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Sample libraries at 48kHz

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Sample libraries at 48kHz

Postby Elephone » Fri Jul 14, 2017 5:52 pm

Hello. I'm just wondering (because I always work at 44.1kHz) when a sample library plays samples recorded at 48kHz, does Kontakt convert them to 44.1kHz in realtime?

I've only got drum libraries sampled at 48kHz, so I don't know if Kontakt plays them at the wrong speed or converts them (I can't check notes). If I wanted them to play at the original pitch, would I have to raise them in Kontakt by the right amount (i.e. semitones+cents)?

Also, I tried converting a duplicate of one instrument's samples to 44.1kHz, and Kontakt didn't like it at all. It actually altered the original samples, cutting them short and introducing some strange high-pitched sounds and clipped ends.

I understand the length of the sample will be affected, but I didn't realise Kontakt altered the original samples. It looked pretty complicated to reset the start/end points of each sample, and some of them had been permenantly mangled.

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Re: Sample libraries at 48kHz

Postby Elephone » Fri Jul 14, 2017 6:14 pm

P.S. I know one way to tell might be to create an instrument using 48kHz samples, but I don't know if these settings are determined by complex Kontakt scripts or what. I'm not too clever with such things.

Incidentally, is there any way to prevent Kontakt from permentantly altering original samples, so it can only read them? Do I set them to 'Read Only'?
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Re: Sample libraries at 48kHz

Postby Agharta » Fri Jul 14, 2017 6:29 pm

Do they have to be in a specific format for Kontakt to play them in which case it would handle them seamlessly surely?
The issue seems to be when mixing sample rates and the software doesn't automatically handle that. In that case the pitch would be altered but doesn't most software handle that these days?

A quick test might be to listen to one of the source files if they are accessible directly, via a media player and compare the pitch from there with that Kontakt in standalone mode puts out. You can also do the same with Kontakt hosted in a DAW with the project set to 44KHz.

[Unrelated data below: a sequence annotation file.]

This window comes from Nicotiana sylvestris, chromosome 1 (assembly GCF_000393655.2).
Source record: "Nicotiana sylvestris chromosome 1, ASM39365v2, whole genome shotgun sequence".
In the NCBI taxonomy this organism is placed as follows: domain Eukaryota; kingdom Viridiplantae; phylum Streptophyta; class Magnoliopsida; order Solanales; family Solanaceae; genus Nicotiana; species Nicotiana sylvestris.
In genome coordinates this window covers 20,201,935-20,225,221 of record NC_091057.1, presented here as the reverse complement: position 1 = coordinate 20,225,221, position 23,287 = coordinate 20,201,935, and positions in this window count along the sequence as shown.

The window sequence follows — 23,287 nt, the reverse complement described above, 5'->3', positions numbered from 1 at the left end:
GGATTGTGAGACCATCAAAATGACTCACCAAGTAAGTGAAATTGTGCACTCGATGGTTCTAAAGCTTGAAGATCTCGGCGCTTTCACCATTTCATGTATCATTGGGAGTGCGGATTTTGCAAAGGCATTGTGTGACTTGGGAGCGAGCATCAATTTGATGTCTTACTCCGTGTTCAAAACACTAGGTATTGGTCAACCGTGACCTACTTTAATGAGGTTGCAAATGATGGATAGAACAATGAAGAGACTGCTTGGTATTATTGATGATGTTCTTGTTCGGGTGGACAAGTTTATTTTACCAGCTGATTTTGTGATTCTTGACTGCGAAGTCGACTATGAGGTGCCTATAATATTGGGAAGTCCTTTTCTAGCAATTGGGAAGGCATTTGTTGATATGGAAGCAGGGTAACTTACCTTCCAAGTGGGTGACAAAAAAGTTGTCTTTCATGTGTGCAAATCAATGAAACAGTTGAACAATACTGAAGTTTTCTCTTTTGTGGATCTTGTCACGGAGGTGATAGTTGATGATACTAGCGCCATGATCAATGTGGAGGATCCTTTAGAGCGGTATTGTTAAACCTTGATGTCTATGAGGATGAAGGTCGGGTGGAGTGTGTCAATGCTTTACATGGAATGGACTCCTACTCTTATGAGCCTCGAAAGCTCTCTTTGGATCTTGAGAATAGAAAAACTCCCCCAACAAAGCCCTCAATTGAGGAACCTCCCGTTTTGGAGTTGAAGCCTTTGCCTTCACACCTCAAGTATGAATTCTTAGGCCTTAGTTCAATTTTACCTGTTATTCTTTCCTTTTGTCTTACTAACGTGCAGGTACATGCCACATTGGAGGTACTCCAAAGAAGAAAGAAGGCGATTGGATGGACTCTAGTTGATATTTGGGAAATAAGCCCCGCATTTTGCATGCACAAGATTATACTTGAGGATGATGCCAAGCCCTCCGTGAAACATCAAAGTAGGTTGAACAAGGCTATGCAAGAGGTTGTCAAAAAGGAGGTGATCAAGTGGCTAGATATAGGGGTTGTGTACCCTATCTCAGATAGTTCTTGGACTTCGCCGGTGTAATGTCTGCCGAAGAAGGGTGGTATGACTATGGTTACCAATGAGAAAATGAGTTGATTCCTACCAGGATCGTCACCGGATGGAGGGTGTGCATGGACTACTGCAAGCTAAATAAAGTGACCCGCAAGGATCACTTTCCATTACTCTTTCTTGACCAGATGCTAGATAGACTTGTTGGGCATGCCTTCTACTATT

A ~10% difference will be noticeable.
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Re: Sample libraries at 48kHz

Postby Dave B » Sat Jul 15, 2017 9:55 am

AFAIK, it is the job of the sample playback engine to convert the samples being played back to whatever the sample rate is that the DAW tells it the project is working at. You can load any samples of any rate into it - think lower instead of higher as some old 'crunchy' samples had reduced rates - and the engine should just sort it all out.

Think of hardware - a lot of old ROMplers had digital outs and most of the samples were actually recorded at 32k. The engine has to sort it all out before it hits the digital out.

Likewise, using 48k samples for 96k project would result in very strange sounds unless the engine sorted things out (although in that case, it would be an easy task).

:)
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Re: Sample libraries at 48kHz

Postby Martin Walker » Mon Jul 17, 2017 6:47 pm

Dave B wrote:AFAIK, it is the job of the sample playback engine to convert the samples being played back to whatever the sample rate is that the DAW tells it the project is working at. You can load any samples of any rate into it - think lower instead of higher as some old 'crunchy' samples had reduced rates - and the engine should just sort it all out.

Agreed - when you play a handful of keys on your keyboard the playback engine has to convert whatever samples there are across the keyboard range to play back at the perfect rate such that each of those notes emerges at the correct pitch, whatever sample rate your project is actually running at.

In other words, you can effectively forget about the sample rate of the libraries themselves - it's all taken care of for you automatically :beamup:


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Re: Sample libraries at 48kHz

Postby Tomás Mulcahy » Tue Jul 18, 2017 8:54 am

Elephone wrote:I've only got drum libraries sampled at 48kHz, so I don't know if Kontakt plays them at the wrong speed or converts them (I can't check notes).
In Kontakt the sample rate does not affect pitch. If you're creating an instrument you tell Kontakt what the pitch is by mapping it on the keyboard and deciding on a pitch and key range. If you set pitch and key range to be the same single note, the pitch will be the same as it was recorded originally, regardless of sample rate.

So as Martin says, if you already have a Kontakt instrument where the sound was recorded at 48kHz, you don't need to do anything because it has been done for you.
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